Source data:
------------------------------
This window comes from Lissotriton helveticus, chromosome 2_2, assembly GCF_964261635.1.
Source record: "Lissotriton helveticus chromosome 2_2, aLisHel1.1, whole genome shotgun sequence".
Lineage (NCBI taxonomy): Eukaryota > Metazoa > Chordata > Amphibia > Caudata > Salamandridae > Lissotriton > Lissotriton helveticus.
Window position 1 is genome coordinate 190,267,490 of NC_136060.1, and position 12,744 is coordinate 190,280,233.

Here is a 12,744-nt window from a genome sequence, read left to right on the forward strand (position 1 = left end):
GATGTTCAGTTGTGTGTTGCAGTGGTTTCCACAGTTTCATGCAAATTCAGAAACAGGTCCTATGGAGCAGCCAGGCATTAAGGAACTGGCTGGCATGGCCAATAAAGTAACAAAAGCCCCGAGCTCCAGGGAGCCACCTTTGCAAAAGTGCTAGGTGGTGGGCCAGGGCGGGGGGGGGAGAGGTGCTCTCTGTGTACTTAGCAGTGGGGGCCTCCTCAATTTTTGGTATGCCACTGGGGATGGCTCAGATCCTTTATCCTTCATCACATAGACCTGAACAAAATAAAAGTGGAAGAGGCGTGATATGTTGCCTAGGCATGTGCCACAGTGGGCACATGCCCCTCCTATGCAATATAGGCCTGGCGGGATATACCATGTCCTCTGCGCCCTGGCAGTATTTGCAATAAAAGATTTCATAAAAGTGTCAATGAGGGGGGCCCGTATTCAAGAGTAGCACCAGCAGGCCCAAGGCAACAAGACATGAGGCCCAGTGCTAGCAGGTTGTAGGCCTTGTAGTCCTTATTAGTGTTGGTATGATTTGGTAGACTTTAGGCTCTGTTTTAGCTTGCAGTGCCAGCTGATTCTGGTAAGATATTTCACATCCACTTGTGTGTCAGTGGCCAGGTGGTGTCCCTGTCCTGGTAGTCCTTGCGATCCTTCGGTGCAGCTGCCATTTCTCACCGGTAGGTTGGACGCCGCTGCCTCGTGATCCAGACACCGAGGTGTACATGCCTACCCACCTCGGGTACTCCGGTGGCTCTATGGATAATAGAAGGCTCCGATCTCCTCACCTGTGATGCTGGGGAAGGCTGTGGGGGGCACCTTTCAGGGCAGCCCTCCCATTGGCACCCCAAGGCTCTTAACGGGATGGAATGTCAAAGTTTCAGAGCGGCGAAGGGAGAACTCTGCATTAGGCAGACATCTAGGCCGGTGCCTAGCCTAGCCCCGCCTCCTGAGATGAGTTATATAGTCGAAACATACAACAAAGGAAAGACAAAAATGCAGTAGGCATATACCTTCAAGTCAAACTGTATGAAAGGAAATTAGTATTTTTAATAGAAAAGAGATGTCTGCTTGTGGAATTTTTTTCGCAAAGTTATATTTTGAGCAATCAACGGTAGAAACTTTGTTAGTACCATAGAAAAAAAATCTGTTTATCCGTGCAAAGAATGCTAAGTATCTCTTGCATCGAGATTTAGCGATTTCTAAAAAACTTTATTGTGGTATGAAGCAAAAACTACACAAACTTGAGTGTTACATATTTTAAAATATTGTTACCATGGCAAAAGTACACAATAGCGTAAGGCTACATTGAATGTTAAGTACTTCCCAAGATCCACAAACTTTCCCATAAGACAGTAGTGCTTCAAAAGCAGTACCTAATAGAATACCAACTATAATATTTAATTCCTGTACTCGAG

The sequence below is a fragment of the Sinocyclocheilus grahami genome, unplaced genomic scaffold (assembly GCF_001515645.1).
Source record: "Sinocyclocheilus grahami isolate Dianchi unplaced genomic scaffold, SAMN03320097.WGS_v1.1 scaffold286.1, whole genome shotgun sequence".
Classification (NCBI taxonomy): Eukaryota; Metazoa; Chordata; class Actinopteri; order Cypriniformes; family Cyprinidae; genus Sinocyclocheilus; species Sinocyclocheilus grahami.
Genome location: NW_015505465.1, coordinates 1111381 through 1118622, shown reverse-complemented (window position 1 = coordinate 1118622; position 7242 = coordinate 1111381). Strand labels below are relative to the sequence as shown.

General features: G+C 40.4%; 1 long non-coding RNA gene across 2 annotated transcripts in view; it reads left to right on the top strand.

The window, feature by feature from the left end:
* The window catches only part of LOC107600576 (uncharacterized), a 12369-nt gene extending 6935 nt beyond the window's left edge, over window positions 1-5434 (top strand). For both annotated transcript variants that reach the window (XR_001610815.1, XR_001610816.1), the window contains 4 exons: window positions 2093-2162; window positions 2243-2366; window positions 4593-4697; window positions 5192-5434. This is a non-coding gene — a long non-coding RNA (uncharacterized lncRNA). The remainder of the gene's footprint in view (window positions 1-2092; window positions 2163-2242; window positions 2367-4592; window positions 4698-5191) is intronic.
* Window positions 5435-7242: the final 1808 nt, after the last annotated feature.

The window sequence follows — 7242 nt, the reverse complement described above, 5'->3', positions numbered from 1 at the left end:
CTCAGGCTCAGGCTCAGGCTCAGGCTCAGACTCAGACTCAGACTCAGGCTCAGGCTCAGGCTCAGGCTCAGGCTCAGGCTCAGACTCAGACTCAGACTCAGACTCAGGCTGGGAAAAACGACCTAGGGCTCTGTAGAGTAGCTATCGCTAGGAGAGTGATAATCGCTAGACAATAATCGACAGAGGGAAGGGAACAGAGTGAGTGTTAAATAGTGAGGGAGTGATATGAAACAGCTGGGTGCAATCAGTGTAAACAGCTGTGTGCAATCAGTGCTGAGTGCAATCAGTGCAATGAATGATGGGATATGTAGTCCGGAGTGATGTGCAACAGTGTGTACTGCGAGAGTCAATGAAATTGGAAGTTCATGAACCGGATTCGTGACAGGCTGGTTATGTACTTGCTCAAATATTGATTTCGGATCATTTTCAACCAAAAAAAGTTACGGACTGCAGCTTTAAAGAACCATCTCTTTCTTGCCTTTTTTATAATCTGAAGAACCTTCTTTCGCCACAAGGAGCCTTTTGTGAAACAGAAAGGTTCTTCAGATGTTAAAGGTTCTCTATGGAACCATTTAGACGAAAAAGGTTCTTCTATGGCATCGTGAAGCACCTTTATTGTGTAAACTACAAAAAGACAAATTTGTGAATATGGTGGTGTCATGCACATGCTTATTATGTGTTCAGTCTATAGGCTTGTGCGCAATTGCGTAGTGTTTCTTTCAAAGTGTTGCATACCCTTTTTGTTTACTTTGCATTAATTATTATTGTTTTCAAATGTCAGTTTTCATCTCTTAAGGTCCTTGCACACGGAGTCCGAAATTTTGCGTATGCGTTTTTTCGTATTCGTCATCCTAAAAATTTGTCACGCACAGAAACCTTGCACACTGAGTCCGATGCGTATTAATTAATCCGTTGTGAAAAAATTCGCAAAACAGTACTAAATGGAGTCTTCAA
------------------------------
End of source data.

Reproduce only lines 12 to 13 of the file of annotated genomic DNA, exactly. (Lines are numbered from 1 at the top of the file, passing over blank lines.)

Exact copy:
The window, feature by feature from the left end:
* The window catches only part of LOC107600576 (uncharacterized), a 12369-nt gene extending 6935 nt beyond the window's left edge, over window positions 1-5434 (top strand). For both annotated transcript variants that reach the window (XR_001610815.1, XR_001610816.1), the window contains 4 exons: window positions 2093-2162; window positions 2243-2366; window positions 4593-4697; window positions 5192-5434. This is a non-coding gene — a long non-coding RNA (uncharacterized lncRNA). The remainder of the gene's footprint in view (window positions 1-2092; window positions 2163-2242; window positions 2367-4592; window positions 4698-5191) is intronic.